1.3 - The white of Tintin in Tibet

final finished work, Tintin and the Picaros, in which Tintin (as well as Herg)

2 3

Sadoul, Numa. Tintin et moi. Tournai: Casterman, 1975, p. 75. Farr, Michael. Tintin : The Complete Companion. San Francisco: Last Gasp of San Francisco, 2004, p. 92. Leschinski 001415-042


shows signs of weariness. Each of the adventures has a formulaic predictable outcome; despite this, the aesthetically pleasing and captivating stories are widely loved. To effectively assess the accuracy of the series, the life of the creator, Herg, must be investigated so that correlations may be made. An analysis of the life of Herg, in relation to Tintin Georges Prosper Remi was born on May 22nd 1907, in the small town of Etterbeek, Brussels, Belgium. As a boy Remi attended a school in Ixelles, (Brussels), during German occupation (1914-1918) he is reported to have drawn, in the margins of his schoolbooks, a 'boy hero' who would stand up to the occupying forces. 4 His secondary education was at a catholic college. Remi also joined the Scout movement in 1920. Their ideology would heavily influence his work. Hergs first published work would appear in the Jamais assez, the school's Scout paper, and later in 1923, in Le Boy-Scout Belge, the Belgium Scout movements monthly magazine. It was in 1924 that he began using the name "Herg" to sign his work. 'Herg' is the french pronunciation of "RG" - his initials reversed.5 All formal education, apart from a short-lived attendance at l'cole Saint-Luc art school, was finished in 1925, at which point Herg began work in the subscription department of the newspaper, Le Vingtime Sicle (the 20th Century). In 1928, Herg was put in charge of producing material for the Le Vingtime Sicles new childrens paper - Le Petit Vingtime. After a brief period illustrating The Adventures of Flup, Nnesse, Poussette, and Cochonnet, a strip written by a member of the newspaper's sport staff, Herg was2.1 - Hergby Pierre Assouline, published by Plon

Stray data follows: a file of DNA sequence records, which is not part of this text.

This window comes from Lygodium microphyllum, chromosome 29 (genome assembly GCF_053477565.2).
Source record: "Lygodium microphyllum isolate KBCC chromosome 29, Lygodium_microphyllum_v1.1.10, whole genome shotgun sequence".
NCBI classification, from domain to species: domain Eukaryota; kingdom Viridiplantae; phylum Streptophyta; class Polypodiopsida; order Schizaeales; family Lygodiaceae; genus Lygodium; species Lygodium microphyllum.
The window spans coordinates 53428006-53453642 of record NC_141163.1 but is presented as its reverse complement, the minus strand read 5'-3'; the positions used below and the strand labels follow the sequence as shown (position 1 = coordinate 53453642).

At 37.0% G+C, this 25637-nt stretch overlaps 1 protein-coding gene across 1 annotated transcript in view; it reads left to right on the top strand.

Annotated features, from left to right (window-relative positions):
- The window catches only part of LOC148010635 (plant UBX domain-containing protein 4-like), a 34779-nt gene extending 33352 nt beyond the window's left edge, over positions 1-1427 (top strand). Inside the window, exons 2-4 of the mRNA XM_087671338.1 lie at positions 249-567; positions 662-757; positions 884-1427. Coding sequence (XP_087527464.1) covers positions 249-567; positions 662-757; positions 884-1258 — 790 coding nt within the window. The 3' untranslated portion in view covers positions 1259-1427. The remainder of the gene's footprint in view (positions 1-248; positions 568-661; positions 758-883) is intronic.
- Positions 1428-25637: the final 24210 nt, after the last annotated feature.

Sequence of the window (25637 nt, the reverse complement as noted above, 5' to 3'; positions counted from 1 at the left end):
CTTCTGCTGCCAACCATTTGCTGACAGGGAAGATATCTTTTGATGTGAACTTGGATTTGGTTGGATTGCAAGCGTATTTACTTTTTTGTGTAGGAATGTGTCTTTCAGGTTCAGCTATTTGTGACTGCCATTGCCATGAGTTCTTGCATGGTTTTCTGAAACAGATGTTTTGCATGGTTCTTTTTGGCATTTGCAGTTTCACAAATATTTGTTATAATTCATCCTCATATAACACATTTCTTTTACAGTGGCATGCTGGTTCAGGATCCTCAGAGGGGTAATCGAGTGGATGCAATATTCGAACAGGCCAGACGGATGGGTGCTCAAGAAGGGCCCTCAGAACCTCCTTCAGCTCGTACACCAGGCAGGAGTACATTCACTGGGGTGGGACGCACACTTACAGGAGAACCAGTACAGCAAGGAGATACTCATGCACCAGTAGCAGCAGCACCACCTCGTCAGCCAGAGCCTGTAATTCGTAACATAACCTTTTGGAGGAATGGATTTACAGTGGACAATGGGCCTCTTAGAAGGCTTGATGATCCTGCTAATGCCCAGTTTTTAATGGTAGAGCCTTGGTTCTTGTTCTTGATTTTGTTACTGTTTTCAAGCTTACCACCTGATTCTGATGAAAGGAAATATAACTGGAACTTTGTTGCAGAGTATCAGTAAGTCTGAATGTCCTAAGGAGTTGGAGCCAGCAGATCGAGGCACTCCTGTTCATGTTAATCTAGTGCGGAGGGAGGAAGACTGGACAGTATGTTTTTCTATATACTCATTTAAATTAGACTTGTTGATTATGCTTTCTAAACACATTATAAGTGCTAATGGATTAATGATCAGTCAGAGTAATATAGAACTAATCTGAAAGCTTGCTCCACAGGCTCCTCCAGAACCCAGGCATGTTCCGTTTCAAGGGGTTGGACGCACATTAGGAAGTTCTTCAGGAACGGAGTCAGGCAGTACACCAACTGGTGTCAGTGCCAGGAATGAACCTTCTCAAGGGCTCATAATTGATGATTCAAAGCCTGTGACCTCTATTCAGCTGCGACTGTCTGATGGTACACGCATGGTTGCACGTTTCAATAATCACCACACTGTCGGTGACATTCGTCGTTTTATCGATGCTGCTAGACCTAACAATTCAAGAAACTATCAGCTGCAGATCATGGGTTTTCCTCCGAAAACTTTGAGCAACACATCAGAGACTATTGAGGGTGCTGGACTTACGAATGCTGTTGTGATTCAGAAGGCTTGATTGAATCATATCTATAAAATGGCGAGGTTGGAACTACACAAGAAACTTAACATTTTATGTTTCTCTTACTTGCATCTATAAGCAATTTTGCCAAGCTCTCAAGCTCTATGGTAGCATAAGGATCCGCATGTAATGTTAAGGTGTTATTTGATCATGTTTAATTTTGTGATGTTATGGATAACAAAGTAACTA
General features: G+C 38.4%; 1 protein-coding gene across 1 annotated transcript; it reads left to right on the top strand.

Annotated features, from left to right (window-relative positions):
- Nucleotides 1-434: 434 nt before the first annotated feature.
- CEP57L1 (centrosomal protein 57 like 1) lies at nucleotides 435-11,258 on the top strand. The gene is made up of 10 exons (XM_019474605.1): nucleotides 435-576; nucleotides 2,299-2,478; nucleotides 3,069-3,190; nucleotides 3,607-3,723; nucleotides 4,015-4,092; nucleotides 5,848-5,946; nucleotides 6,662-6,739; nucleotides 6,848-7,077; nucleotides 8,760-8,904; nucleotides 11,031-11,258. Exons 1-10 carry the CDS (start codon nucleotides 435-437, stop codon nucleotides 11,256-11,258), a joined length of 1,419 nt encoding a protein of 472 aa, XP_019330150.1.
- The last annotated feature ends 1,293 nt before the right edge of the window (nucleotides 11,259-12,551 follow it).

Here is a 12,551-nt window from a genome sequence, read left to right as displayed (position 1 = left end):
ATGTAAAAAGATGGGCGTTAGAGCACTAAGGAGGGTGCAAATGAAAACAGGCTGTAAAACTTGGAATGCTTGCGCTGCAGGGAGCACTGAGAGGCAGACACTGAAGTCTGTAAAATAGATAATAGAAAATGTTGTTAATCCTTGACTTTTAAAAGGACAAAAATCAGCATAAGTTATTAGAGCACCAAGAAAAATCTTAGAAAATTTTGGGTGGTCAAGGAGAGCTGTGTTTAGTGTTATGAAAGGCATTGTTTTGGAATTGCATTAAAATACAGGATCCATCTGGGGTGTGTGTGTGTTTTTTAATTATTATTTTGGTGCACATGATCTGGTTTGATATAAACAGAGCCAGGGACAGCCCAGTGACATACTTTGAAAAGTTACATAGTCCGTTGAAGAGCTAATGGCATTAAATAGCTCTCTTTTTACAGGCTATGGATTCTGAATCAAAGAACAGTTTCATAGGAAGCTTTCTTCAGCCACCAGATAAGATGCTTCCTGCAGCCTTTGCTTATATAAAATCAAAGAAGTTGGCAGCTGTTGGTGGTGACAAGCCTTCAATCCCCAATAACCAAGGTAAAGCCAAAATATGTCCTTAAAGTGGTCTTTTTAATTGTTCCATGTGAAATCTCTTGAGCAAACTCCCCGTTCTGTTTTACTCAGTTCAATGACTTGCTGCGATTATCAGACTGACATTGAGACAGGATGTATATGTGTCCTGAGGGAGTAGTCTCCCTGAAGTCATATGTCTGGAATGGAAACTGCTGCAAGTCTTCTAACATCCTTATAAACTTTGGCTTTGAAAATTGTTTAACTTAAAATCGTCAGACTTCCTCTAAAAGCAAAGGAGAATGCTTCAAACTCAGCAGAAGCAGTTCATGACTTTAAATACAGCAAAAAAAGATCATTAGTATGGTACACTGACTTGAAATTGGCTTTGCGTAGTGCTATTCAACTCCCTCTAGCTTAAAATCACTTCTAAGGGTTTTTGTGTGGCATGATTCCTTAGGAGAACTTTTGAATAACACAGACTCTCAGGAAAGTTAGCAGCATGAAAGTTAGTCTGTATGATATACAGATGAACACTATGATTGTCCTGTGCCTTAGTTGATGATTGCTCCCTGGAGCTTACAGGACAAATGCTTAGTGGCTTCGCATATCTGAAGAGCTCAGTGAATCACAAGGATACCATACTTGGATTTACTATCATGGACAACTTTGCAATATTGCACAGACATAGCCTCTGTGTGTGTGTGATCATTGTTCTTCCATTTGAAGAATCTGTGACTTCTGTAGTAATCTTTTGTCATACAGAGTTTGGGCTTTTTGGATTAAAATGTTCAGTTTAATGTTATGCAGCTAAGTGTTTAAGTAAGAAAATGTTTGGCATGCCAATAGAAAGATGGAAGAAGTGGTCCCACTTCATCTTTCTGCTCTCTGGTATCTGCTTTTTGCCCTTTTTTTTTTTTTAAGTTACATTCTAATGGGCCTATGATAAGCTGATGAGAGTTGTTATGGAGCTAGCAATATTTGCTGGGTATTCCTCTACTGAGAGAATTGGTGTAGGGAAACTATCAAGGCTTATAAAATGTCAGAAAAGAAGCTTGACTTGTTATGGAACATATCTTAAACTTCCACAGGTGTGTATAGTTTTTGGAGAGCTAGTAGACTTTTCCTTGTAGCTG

4 5

"Herg - A Short History". 15/10/08 Sadoul, Numa. Tintin et moi. Tournai: Casterman, 1975, p. 13. Leschinski 001415-042 3

asked to create a "Young Catholic Reporter who would fight for good all over the world6 and thus, Tintin was born, albeit a young, naive, primitive version who would evolve immeasurably in the years to come. On January 10, 1929, Tintin's first adventure "Tintin in the Land of the Soviets" appeared in Le Petit Vingtme. Signed under the newly acquired pseudo name, Herg.) Just over a year later on May 8, 1930, the first adventure in to the dark depths of the communist Soviet Union concluded. Tintin et Milous adventures were, in 1930, published along side another creation of Herg's Quick & Flupke, a comic strip Herg produced parallel to Tintin until 1940. By June the same year Herg began